Desmosomal Protein Gene Mutations in Patients With Idiopathic Dilated Cardiomyopathy Undergoing Cardiac Transplantation: A Clinopathological Study
What is the frequency of desmosomal protein gene mutations in receipts of heart transplants compared with the general population, and does their histopathology differ?
This was a single-center, nonblinded study of 89 unrelated patients requiring cardiac transplant for end-stage dilated cardiomyopathy in Madrid, Spain. Five arrhythmogenic right ventricular (RV) dysplasia desmosome coding genes were tested by serum polymerase chain reaction, and the frequency of having a defect was compared with 200 controls without cardiomyopathy. Cardiac architecture was examined from explanted hearts.
The mean ± standard deviation patient age was 49 ± 13 years, 100% were Caucasian, and 80% were male. On genetic screening, 13% (n = 12) of patients had pathogenic desmosome mutations and 6% (n = 5) had genetic variants of unknown pathogenicity. No control patient had desmosome gene abnormalities. Forty-two percent of patients with desmosome defects had a family pedigree consistent with familial heart failure compared with 15% of patients without gene abnormalities (p = 0.08). On histopathologic evaluation, 39% (n = 35) and 81% (n = 72) of explanted hearts had fatty infiltration in the right and/or left ventricle, respectively, and 50% (n = 45) and 80% (n = 71) had fibrosis, respectively. The prevalence of fibrosis and/or fatty infiltration did not differ amongst mutation carriers and noncarriers. The pretransplant burden of atrial or ventricular arrhythmias, time on transplant wait list, and RV ejection fraction did not differ based on gene status.
Desmosomal gene mutations are frequent in patients with dilated cardiomyopathy requiring transplant, but these mutations do not confer differences in pretransplant clinical characteristics or histopathology.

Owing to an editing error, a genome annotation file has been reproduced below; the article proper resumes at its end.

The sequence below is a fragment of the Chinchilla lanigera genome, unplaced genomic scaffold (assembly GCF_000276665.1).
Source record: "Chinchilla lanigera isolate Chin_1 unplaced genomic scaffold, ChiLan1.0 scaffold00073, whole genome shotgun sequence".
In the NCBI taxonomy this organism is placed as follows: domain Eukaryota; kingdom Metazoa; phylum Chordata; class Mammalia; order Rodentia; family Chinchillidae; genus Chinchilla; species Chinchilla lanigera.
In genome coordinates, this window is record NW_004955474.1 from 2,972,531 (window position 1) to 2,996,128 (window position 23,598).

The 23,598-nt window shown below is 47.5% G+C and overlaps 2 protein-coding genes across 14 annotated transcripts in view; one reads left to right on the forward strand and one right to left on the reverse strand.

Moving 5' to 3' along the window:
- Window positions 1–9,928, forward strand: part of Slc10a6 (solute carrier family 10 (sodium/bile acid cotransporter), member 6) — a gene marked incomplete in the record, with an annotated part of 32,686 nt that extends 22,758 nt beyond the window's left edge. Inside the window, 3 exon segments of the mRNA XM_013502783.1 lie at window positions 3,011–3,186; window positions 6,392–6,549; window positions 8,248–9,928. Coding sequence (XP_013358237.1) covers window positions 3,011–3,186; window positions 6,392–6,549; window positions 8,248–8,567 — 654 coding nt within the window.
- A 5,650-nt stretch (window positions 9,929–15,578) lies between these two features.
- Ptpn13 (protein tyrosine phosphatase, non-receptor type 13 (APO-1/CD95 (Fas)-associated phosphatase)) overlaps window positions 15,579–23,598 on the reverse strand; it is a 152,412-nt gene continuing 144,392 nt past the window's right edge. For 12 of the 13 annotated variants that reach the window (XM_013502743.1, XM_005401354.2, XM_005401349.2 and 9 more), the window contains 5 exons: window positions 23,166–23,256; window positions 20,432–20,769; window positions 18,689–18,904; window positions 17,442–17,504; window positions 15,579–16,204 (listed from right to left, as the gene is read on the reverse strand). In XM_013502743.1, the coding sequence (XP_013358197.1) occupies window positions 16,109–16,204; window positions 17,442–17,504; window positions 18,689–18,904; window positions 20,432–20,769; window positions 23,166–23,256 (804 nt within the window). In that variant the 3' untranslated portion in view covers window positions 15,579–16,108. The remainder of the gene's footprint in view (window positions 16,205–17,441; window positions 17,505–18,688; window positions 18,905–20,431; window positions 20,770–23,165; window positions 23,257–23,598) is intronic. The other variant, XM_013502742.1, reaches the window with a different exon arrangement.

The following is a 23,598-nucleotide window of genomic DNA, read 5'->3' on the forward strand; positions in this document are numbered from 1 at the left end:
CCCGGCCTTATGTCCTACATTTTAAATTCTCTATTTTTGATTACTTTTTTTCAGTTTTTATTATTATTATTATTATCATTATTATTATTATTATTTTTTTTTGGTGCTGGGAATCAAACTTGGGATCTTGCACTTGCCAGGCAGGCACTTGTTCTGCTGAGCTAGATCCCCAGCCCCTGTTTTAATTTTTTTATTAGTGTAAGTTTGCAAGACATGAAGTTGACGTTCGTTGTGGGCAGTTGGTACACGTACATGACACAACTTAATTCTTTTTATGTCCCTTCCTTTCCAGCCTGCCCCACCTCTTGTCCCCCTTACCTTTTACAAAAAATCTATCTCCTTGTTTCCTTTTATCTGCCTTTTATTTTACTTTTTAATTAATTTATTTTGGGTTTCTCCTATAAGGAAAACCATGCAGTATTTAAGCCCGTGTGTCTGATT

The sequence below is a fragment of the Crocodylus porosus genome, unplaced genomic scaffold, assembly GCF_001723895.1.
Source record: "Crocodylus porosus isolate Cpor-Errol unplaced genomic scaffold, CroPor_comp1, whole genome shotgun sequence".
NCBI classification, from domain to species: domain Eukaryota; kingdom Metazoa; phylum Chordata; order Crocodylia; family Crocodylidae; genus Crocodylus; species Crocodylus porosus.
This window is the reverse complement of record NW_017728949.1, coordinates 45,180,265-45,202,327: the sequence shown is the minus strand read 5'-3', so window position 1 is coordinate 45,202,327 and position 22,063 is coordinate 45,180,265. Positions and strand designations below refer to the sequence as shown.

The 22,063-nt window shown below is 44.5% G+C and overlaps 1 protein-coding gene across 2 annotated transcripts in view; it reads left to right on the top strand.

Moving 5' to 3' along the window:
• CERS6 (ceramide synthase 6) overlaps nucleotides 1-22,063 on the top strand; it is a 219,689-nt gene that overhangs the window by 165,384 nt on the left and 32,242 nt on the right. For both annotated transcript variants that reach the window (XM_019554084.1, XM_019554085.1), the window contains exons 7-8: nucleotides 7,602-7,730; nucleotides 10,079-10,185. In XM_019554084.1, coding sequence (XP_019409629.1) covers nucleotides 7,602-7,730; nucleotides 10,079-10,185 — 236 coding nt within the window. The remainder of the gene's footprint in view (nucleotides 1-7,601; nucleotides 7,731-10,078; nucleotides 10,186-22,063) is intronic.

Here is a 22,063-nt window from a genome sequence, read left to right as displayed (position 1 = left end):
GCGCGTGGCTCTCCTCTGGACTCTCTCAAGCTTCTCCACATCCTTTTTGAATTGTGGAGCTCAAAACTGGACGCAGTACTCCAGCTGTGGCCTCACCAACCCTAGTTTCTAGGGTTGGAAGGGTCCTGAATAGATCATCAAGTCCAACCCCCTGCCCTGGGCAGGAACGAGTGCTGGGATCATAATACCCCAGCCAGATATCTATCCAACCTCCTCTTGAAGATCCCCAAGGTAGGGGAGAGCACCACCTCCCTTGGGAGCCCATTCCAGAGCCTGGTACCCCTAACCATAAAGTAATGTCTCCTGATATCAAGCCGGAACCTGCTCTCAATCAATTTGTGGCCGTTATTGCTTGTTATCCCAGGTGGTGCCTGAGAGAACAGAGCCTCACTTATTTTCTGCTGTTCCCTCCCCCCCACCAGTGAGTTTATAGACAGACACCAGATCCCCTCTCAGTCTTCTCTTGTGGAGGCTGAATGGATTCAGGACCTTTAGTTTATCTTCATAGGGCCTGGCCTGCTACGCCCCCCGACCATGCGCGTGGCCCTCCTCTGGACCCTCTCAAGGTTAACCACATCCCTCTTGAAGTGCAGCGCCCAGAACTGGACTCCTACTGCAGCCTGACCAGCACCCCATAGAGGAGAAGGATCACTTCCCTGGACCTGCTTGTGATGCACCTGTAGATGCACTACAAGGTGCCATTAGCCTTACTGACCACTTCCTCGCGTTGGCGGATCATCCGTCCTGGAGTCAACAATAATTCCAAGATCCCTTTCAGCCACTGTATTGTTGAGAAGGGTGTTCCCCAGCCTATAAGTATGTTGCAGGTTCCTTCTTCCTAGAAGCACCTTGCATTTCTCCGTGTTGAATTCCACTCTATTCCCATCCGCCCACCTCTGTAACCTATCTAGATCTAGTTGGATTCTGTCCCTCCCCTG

Desmosomal gene mutations have classically been associated with the development of RV dysplasia, a disease associated with fibrofatty infiltration of the right and left ventricles, ventricular arrhythmias, and heart failure development. In this study, the authors demonstrated desmosomal defects in over 13% of patients with dilated cardiomyopathy requiring transplant. However, these patients did not demonstrate classic RV dysplasia findings on histopathological analysis. While there was a trend toward more atrial fibrillation in the desmosome gene mutation group, ventricular dysrhythmias were not more frequent. In contrast, gene carriers appeared more likely to describe a family history of heart failure on pedigree analysis. This suggests that desmosome gene mutations confer different phenotypes in different patients, and do not carry a high penetrance. Overall, this further complicates the utility of genetic testing in cardiomyopathy diagnosis and inheritance.
Clinical Topics: Arrhythmias and Clinical EP, Cardiac Surgery, Heart Failure and Cardiomyopathies, Invasive Cardiovascular Angiography and Intervention, Genetic Arrhythmic Conditions, SCD/Ventricular Arrhythmias, Cardiac Surgery and Arrhythmias, Cardiac Surgery and Heart Failure, Acute Heart Failure, Heart Transplant, Interventions and Structural Heart Disease
Keywords: Heart Atria, Genetic Testing, Cost of Illness, Heart Transplantation, Heart Diseases, Mutation, Arrhythmogenic Right Ventricular Dysplasia, Pedigree, Virulence, Heart Failure, Spain, Cardiomyopathy, Dilated
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